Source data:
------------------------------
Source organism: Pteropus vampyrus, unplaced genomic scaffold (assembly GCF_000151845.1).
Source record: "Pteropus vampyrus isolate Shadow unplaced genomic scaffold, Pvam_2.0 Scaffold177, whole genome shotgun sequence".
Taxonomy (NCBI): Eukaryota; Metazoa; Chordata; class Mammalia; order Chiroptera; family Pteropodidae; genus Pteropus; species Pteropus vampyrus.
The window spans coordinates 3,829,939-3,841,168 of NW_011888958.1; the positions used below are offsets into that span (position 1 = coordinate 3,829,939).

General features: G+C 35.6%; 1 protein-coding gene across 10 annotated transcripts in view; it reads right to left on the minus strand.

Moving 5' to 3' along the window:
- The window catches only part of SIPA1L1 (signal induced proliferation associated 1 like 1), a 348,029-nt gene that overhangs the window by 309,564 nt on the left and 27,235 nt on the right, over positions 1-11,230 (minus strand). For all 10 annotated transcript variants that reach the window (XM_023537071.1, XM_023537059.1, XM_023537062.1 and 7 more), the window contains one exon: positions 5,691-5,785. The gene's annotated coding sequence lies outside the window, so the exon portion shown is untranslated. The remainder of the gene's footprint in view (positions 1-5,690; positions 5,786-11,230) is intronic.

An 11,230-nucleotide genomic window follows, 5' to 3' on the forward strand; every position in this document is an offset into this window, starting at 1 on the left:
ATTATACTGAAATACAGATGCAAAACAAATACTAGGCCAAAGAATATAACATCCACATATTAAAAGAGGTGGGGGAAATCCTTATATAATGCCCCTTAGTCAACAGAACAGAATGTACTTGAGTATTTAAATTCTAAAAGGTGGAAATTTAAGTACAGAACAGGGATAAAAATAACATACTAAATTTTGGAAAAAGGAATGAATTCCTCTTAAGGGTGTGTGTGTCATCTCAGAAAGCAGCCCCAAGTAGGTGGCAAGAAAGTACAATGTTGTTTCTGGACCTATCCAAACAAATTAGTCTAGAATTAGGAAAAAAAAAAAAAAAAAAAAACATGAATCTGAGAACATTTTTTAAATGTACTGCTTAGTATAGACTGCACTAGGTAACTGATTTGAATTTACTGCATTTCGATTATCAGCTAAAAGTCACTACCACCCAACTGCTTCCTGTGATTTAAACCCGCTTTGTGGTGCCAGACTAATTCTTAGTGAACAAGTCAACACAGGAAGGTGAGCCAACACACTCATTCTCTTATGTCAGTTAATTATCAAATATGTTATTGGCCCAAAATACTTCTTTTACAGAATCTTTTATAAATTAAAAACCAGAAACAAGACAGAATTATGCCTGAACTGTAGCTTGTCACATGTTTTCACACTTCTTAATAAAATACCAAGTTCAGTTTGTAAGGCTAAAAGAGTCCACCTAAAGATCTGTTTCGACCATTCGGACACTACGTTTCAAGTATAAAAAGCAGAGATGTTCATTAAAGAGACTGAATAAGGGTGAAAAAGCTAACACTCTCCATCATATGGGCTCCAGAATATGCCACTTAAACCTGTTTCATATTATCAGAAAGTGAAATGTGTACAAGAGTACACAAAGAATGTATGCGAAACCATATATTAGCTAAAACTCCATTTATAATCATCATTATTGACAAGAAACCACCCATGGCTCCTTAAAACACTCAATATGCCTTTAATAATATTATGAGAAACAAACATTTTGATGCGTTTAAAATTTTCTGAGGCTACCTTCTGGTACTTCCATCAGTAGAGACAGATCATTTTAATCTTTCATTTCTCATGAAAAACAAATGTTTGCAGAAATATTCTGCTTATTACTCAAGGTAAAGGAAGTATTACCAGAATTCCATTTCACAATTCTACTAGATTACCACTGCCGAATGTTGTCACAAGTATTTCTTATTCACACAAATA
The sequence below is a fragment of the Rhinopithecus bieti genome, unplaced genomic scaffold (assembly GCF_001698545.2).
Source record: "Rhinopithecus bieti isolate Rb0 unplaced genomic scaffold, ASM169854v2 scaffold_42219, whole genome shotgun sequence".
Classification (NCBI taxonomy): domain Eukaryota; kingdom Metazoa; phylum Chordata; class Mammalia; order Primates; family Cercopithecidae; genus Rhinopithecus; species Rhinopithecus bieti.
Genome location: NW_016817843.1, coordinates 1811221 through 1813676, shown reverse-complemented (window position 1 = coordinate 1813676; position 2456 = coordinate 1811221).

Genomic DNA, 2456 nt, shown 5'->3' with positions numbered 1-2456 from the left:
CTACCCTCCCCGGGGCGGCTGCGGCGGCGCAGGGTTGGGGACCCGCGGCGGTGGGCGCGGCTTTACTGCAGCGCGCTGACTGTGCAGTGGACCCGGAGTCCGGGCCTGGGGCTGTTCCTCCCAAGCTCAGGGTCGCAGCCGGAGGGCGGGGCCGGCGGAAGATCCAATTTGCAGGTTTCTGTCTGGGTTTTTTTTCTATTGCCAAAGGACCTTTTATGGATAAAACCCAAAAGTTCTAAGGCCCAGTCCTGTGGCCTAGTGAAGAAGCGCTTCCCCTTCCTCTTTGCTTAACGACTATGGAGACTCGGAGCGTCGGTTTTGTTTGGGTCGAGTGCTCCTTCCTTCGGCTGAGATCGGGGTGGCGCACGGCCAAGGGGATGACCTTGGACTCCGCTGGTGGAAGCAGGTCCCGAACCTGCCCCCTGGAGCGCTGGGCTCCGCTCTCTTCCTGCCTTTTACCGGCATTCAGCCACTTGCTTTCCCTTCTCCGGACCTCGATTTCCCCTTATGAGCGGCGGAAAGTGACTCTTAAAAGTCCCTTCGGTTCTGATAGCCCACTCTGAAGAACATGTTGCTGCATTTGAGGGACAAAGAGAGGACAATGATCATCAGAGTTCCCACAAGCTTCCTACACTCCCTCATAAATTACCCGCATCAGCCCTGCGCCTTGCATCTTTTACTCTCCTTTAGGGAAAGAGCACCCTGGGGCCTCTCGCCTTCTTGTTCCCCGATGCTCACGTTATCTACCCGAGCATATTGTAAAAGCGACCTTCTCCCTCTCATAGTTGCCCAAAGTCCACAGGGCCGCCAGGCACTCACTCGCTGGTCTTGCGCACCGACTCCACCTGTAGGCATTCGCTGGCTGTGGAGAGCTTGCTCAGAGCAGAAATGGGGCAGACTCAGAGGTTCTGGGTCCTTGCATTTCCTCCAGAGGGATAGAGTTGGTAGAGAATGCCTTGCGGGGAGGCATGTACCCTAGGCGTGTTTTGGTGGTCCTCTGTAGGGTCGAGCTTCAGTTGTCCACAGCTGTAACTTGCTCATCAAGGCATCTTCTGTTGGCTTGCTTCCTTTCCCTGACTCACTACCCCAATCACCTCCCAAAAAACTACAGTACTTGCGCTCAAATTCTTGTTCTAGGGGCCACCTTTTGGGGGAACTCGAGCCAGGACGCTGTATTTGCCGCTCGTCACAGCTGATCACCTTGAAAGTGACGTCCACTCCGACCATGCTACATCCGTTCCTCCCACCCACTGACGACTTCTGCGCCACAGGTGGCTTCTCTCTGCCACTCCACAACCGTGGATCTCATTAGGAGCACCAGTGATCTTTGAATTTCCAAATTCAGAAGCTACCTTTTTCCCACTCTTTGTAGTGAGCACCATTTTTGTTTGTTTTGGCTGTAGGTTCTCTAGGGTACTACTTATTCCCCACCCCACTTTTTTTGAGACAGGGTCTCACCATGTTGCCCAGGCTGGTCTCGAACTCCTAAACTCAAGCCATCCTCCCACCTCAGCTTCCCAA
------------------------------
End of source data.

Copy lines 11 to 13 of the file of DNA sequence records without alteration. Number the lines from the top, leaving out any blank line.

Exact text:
Source record: "Rhinopithecus bieti isolate Rb0 unplaced genomic scaffold, ASM169854v2 scaffold_42219, whole genome shotgun sequence".
Classification (NCBI taxonomy): domain Eukaryota; kingdom Metazoa; phylum Chordata; class Mammalia; order Primates; family Cercopithecidae; genus Rhinopithecus; species Rhinopithecus bieti.
Genome location: NW_016817843.1, coordinates 1811221 through 1813676, shown reverse-complemented (window position 1 = coordinate 1813676; position 2456 = coordinate 1811221).